The term ‘digital identity has been in vague in relation to various technological innovations. The upsurge of digital systems in proving human identity has not only simplified a complicated procedure of multifarious social systems but has also made social interactions easier, efficient, and less uncertain. Digital identity has enabled the transactions for the movement of goods, peoples, funds, data, and resources in the area of both financial services and government-issued identification. According to World Economic Forum, digital identity enables transactions in the digital world and offers functionality for its user. This transaction is done through various electronic attributes such as biometric templates, online browsing records, phone numbers. In other words, digital identity paves a way for identifying an individual in the online world through electronic ways and means.
The evolution of ‘digital identity is closely associated with the transformations in the online world. Different phases of identity authentication started in the 1990s with a market opportunity to sort out the issue of poor online registration, log-in process and a simple way to authenticate users on the website. In this phase, Microsoft introduced the first concept of online unique identification- ‘Identity 1.0’- with its passport product. Passport became a unique platform to virtualize the identity of various users enabled by log-ins through a single username and password. The product received criticism for not being receptive to businesses and consumers. Further, it failed to remember the user preferences and became a cause of disappointment even among Microsoft employees. The phase of ‘Identity 2.0’ began in 2010 with the rise in social media websites verifying the social identities of various users. The logins and credentials were not only used via computer systems but also in mobiles with more than 10 billion becoming a part of social media websites called in Facebook in 2013 alone. This further created an opportunity for various businesses to provide information about an individual’s likes, dislikes, relationship status, and work history. The consumers have marketed an idea according to their particular information given on social media websites and thereby, popularising various brands and businesses. The growth of ‘Identity 3.0’ is the contemporary phase of enabling digital identity through next-generation authentication methods, increased security, new protocols and innovative application of identity. The websites like PayPal and Amazon have created identity verification through social media accounts to streamline their online retail checkout process. Apple Pay’s Touch Id is another evolution of identity authentication, which deploys biometric and near field communication to identify shoppers at the point of sale. Facebook has been appealing to European Union for a money-transferring license. In the times ahead, this will create possibilities for Facebook with an extremely high number of active users even on WhatsApp and messenger to embark on the path of payment technology. The evolution of ‘Identity 3.0’ is a crucial point for numerous experiments coming in the landscape of the Internet of Things.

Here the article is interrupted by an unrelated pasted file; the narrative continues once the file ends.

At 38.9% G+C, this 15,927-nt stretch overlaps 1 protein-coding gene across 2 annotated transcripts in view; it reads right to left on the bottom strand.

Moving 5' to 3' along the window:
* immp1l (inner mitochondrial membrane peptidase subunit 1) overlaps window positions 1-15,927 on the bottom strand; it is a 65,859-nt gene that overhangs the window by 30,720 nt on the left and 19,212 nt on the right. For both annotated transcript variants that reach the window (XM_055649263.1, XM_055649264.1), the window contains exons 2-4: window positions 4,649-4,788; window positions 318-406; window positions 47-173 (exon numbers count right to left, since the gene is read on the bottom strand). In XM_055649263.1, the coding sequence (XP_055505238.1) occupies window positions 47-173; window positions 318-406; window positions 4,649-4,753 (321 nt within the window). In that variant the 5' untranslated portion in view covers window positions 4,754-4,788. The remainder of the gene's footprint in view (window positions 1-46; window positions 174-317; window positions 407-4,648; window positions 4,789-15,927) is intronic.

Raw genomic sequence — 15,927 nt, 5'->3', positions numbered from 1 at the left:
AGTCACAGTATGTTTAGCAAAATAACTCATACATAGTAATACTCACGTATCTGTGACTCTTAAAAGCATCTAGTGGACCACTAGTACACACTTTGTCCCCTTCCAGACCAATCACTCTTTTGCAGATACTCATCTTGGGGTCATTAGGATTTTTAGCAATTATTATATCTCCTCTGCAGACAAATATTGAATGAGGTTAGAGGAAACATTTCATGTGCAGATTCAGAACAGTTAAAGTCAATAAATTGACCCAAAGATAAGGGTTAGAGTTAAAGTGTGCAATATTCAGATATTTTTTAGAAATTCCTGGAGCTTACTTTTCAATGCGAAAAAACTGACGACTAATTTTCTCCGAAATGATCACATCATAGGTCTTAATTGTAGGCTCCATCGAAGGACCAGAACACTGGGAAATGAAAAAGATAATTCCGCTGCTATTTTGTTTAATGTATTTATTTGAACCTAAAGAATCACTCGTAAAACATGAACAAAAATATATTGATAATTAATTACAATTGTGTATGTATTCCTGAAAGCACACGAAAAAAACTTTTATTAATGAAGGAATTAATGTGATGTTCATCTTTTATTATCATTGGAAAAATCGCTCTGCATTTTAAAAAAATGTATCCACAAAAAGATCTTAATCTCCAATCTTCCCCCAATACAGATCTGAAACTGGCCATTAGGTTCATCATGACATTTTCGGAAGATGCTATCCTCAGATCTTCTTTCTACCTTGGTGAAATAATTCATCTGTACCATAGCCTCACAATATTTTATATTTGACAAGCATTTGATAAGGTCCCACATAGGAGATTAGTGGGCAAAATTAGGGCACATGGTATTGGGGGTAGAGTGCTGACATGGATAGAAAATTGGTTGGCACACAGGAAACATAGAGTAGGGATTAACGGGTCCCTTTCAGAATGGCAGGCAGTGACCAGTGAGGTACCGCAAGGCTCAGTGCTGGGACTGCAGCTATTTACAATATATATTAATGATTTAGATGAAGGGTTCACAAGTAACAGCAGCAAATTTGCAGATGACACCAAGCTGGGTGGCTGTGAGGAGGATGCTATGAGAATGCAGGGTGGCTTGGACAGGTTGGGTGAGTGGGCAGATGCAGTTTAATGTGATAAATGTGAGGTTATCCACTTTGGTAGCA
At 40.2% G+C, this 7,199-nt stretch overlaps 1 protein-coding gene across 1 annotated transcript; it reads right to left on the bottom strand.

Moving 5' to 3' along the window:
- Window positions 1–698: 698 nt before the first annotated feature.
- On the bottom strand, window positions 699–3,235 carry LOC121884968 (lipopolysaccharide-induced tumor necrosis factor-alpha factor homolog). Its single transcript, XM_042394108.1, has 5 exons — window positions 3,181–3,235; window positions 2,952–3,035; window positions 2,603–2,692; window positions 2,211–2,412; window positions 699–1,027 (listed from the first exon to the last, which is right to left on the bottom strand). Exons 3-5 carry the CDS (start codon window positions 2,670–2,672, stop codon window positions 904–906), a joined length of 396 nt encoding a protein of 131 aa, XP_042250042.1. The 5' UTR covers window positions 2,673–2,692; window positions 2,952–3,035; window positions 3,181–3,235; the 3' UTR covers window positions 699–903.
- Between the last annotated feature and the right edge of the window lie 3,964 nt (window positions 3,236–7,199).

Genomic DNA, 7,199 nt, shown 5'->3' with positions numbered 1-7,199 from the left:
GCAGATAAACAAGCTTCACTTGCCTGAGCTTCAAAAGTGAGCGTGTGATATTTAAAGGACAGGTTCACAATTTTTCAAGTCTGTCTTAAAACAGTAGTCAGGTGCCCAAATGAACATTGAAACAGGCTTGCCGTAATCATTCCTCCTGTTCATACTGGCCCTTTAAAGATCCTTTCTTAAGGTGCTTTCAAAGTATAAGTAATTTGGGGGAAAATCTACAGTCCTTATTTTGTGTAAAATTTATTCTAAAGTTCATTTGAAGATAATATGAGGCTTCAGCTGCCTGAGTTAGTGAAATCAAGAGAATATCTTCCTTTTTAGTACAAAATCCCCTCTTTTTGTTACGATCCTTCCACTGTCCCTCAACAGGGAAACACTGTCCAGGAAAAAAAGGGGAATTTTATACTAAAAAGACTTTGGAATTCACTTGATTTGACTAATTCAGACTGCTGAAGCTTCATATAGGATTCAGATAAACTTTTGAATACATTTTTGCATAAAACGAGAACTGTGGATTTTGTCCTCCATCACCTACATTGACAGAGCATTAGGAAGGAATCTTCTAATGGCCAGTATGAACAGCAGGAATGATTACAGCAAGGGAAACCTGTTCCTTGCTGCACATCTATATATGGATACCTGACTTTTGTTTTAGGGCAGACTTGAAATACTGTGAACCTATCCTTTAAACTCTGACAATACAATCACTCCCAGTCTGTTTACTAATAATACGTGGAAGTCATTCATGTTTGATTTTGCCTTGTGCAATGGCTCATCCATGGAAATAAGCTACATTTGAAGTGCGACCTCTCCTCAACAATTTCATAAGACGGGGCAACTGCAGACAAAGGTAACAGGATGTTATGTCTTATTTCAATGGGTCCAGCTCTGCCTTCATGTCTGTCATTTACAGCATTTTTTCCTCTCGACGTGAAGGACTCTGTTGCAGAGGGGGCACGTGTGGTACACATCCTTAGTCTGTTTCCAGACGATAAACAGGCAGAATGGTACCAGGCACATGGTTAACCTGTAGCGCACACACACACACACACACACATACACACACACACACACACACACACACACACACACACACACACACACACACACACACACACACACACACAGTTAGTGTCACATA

Advances in AI will not only ease out the communication with various identities created in the digital space but will specifically create a difference in two major sectors- healthcare and financial services. The new AI capabilities will aid the way financial firms confirm identities and build risk models to detect fraud and instances of money laundering. These capabilities can further assist in solving issues like privacy protection, regulatory compliance and credit risk assessment. HDFC is already using machine learning to identify and build scorecards for loan applications where credit history may be thin. According to a Forbes report, “By using demographic, geographic and other data to augment loan applications, HDFC Bank analysts can do faster, more accurate credit analyses. This helps the bank identify the best loan applicants and manage its own risk better”.
In the healthcare sector, the digital identity with the help of various AI filters can pave a way for clear communication between a patient and a doctor. The day is not far when a doctor’s device can communicate with a patient’s identity bracelet allowing him or her to access the patient’s medical file on the spot. A system infused with cognitive abilities can put forward a selective array of relevant research, available treatments and accepted protocols in accordance with a patient’s unique situation. Forbes has argued in its report, “When the doctor leaves the room, the visit is logged and the file is locked and saved until an authorized user calls it up again. When nursing staff make their rounds, sensors in the room provide real-time information about the patient’s condition and activity. Metadata from all interactions as well as institutional and sensor data, combined with patient outcomes, can then be used to improve hospital procedures and, in turn, train cognitive systems to make more intelligent and relevant suggestions to caregivers”
The interaction of AI with the digital space will only strengthen different contours of digital identity. However, it has some real challenges in terms of the right to privacy and the right to life. These challenges must be addressed through a concrete legal framework balancing the evolving technological advancements with the constitutional restraints of maintaining an individual’s right to privacy.
This piece is written by Manisha Chachra.